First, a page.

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[MARCH 2013.]

Bad calendar

In the afternoon Christ died, our tongues turned thick, we forgot our sentences and fell asleep.

Palaz of hoon

With my bare hands I broke up some ramifications of dead wood, chucked them into the green waste bin and carted it out to the curb. It was warm dusk and mockingbirds were burbling. I do enjoy my little empire.

In the Moat

an unsolicited preface to Mind and World

 

The way that a journal degenerates into a to-do list must be one more deformation from all those years in school. Think of the hours you sat at that table or a desk, pen in hand, someone else’s words clouding the air, with the sense of a weight of lumber to be cleared away but no room to start, and nothing to do but count and recount the unbudged planks. That sense follows you out of the classroom and into the office, the car, the train compartment, the bed before dawn. The wants are so gaping and the means so scarce that even to mark out a starting position is tantamount to squaring the circle. You operate at a loss. You fail to keep what you have, and never pay down the principal on what you owe to yourself, or to the great causes that you claim to believe in. My daughter understands that there are shapes and there are apertures, and she has seen one pass through the other, but they won’t be led, they won’t give up their brute obstinacy in her hands.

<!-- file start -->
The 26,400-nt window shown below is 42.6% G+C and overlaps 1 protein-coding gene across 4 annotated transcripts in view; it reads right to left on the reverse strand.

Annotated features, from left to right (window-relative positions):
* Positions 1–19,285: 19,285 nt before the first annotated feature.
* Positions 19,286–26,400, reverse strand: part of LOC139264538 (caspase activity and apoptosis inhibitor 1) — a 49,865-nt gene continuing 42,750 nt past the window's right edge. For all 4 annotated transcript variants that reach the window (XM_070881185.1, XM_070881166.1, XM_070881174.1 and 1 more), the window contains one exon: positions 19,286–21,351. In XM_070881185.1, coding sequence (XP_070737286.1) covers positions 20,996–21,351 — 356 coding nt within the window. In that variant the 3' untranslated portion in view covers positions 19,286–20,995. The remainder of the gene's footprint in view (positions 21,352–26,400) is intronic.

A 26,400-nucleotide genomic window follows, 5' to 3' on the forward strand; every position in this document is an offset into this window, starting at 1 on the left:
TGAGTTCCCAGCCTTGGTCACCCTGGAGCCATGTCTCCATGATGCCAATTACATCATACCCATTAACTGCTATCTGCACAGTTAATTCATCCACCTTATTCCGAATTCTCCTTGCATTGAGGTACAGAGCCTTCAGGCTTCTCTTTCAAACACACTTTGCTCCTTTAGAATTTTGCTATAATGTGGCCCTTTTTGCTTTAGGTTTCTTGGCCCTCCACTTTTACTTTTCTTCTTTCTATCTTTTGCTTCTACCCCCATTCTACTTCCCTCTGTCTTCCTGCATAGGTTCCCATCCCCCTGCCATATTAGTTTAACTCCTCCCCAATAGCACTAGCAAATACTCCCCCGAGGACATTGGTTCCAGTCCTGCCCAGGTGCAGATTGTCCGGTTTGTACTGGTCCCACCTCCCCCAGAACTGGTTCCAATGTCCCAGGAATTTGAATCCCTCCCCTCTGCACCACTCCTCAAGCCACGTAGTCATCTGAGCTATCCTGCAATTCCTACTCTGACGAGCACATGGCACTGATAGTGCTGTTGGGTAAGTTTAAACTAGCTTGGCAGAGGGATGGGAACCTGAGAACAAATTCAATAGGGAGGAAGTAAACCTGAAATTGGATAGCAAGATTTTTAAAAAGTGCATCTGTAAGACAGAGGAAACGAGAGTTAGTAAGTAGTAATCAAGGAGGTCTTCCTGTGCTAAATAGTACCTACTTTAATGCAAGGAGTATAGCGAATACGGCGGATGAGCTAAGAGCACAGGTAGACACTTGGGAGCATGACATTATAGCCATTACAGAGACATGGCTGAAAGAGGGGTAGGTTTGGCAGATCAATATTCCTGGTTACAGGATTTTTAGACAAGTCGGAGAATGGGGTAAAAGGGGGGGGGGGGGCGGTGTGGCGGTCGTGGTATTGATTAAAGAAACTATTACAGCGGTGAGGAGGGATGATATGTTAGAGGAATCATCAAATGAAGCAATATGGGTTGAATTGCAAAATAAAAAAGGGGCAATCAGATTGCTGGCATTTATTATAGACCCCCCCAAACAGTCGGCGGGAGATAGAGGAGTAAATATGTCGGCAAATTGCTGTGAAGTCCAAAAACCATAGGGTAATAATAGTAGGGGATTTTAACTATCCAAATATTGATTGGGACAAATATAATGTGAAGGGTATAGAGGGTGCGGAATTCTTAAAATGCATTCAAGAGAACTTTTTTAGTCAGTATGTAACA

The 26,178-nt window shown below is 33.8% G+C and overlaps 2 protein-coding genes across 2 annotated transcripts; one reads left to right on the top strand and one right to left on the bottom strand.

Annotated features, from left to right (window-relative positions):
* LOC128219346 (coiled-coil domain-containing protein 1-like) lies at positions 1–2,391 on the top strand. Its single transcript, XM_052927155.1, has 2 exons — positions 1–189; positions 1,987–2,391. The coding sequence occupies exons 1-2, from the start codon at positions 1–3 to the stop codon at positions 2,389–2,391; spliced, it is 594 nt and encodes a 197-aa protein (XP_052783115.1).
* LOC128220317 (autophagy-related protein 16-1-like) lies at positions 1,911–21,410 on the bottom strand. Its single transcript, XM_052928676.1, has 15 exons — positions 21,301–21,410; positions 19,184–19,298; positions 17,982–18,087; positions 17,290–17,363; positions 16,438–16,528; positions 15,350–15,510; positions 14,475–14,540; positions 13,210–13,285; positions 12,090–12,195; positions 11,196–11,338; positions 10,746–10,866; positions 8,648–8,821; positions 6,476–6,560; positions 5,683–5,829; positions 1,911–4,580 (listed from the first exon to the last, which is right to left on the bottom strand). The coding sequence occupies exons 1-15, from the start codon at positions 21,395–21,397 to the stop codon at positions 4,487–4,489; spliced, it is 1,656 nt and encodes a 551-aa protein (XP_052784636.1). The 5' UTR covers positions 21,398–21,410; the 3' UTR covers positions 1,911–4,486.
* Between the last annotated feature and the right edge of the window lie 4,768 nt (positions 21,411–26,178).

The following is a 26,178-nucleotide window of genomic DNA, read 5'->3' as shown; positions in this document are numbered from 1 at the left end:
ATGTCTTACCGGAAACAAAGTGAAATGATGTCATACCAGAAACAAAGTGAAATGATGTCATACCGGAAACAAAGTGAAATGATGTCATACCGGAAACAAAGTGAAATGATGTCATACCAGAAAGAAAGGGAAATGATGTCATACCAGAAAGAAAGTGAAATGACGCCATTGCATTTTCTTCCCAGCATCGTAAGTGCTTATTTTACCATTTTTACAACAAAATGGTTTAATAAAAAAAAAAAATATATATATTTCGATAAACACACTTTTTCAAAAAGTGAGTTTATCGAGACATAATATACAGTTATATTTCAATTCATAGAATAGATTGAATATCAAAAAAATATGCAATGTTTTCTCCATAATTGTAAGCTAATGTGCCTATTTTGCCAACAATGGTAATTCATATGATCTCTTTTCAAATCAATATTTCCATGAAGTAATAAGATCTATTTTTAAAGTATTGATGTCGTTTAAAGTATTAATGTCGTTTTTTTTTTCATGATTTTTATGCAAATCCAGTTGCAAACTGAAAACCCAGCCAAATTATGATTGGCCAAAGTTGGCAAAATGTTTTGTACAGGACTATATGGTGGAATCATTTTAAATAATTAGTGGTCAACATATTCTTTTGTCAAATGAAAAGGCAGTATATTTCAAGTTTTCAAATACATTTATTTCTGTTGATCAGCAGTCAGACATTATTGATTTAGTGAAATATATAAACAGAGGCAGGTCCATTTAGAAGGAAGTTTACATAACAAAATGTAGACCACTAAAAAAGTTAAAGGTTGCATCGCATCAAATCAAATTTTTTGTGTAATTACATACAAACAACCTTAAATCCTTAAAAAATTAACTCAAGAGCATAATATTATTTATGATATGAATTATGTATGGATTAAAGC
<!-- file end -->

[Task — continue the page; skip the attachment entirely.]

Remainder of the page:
The mind is free, says Epictetus, and many after him. The mind has a moat; this is your side, that is theirs, and nothing crosses the bridge without your assent. Again and again we’re driven back into that bunker, with all its melancholy fantasies. Think of Borges, for instance, in “The Secret Miracle”—that dream of freezing in time before the firing squad is a commensurate picture for the freeway commute, the continuing-education seminar. The only possible freedom of conscience under such circumstances is the backward plunge into what John McDowell calls “frictionless spinning in the void.”

The claim of “The Secret Miracle” is that one can always be making poetry. The cost is only that the poem cannot cross the moat, and is therefore lost even to its maker; a devotion sub specie aeternitatis has no recipient (“no trabajó para la posteridad ni aun para Dios, de cuyas preferencias literarias poco sabía”). The elision of that eternity, in Borges, into the narrator who recounts the story from a later time is that bit of circle-squaring sophistry we allow our fictions to get away with.

And suppose such a poem—a play in verse, we are told, written in hexameters—had somehow crossed the moat? To write as a devotional was already the practice of the modernists, who found all the other envelopes returned to sender; and before and after that time we all have heard entropy’s dull wings at our backs. The problem isn’t to fill the moat, nor to cross the moat once it’s filled. The problem is to be easy enough in the world that the moat ceases to be interesting.

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